From apps that deliver food, like UberEATS, to healthy meal delivery services, like Factor 75, the food delivery industry is booming. In fact, according to Forbes, it’s estimated that the industry will have annual sales of $365 billion worldwide by 2030! But, when and where did these services become so popular? The answer begins much further back than you may realize. Read on to learn where food delivery began, and how it evolved into its modern-day form!
Ancient Rome (753 B.C. – 476 A.D.)
Believe it or not, historians trace meal delivery services all the way back to ancient Rome! The Romans loved convenient meals as much as we do today, and they called their fast food restaurants Thermopolium. They served meals at a counter out of large clay pots that kept the food hot, which is similar to how we serve fast food today. According to smithsonianmag.com, archaeologists have discovered upward of 80 of these “fast food restaurants” in sites such as Pompeii. For ancient Romans, the Thermopolium was a chance for them to have a hot, prepared meal on the go. With otherwise limited access to hot meals, the Thermopolium proved to be extremely popular.
Milk Delivery (1785)
Historically, if you had access to fresh milk, your family probably owned a dairy cow. But as the United States began to industrialize, fewer people lived in rural areas. As such, people began to purchase their milk from local dairy farmers. Because milk is perishable and few people had access to refrigeration, daily deliveries were a necessity. As a result, milk delivery became a standard way of life for many Americans.
King Humberto And Queen Margherita (1889)
Pizza delivery may have been recently popularized by college students on a budget, but it actually dates back to the late-1800s. The story goes that on a visit to Naples, King Humberto and Queen Margherita, the king and queen of Italy, decided to forgo their diet of fancy French cuisine. Instead, they opted to have pizza brought to them. The chefs topped the queen’s favorite pizza variety with mozzarella, tomato and basil. This was then named the Margherita pizza. And so, pizza delivery was born.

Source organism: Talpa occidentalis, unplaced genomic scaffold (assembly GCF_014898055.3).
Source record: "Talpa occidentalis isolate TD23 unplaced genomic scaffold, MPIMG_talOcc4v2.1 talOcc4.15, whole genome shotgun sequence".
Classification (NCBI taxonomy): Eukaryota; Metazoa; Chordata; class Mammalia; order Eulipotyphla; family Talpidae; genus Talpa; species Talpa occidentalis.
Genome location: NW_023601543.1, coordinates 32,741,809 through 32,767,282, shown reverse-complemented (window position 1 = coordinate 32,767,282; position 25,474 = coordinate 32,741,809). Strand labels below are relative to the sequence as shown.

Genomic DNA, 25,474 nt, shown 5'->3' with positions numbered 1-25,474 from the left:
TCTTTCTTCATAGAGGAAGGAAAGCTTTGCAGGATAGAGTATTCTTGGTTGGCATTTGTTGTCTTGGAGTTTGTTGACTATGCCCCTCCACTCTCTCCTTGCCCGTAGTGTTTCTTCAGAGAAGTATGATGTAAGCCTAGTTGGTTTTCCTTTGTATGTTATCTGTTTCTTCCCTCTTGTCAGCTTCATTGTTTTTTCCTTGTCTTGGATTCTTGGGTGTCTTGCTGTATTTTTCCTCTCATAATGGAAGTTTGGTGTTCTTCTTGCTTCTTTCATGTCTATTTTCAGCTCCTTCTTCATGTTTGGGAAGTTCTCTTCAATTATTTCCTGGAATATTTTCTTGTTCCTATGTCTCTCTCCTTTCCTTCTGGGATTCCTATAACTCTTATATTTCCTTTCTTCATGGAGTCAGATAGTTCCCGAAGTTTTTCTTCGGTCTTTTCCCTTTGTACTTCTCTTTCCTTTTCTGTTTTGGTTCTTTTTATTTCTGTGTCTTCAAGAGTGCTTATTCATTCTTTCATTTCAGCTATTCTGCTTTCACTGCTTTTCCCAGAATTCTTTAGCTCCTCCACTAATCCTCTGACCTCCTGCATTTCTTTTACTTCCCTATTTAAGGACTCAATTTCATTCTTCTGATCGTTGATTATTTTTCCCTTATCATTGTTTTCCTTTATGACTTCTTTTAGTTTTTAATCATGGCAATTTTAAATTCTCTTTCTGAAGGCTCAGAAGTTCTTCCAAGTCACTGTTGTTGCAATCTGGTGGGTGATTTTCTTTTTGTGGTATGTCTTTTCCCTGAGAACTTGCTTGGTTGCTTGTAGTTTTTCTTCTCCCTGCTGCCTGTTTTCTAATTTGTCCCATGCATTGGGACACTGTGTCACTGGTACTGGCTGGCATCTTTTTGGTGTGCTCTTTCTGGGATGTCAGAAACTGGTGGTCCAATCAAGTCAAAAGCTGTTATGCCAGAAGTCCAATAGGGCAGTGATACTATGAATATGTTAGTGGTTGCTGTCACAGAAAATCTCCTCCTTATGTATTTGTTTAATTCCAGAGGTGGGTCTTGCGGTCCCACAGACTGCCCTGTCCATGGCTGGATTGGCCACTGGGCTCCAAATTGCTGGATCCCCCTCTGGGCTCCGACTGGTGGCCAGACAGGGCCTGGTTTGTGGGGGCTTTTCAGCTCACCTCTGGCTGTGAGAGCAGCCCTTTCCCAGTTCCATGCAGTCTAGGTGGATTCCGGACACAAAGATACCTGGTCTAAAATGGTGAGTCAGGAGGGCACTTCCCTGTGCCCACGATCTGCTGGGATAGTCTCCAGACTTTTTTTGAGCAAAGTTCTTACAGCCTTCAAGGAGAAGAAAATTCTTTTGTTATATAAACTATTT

Indian Dabbawalas (1890)
Around 125 years ago, while under British rule, India developed the dabbawala meal delivery system in busy metropolitan areas, such as Mumbai. In response to the increased number of workers in cities, this meal delivery system relied on delivery men called dabbawalas. The dabbawalas delivered meals directly to people at their place of work. This intricate meal delivery system is now more modern, and users take advantage of the service using text messaging and email.
WWII (1939 – 1945)
In London during WWII, citizens spent a great deal of time seeking cover from bomb threats. To ensure the wellness of the British people, the government enlisted chefs and volunteers to deliver meals. After the war, this service continued to help veterans get back on their feet! This idea was so popular, it quickly spread to the United States and Australia.
Fast Food Delivery (1950s)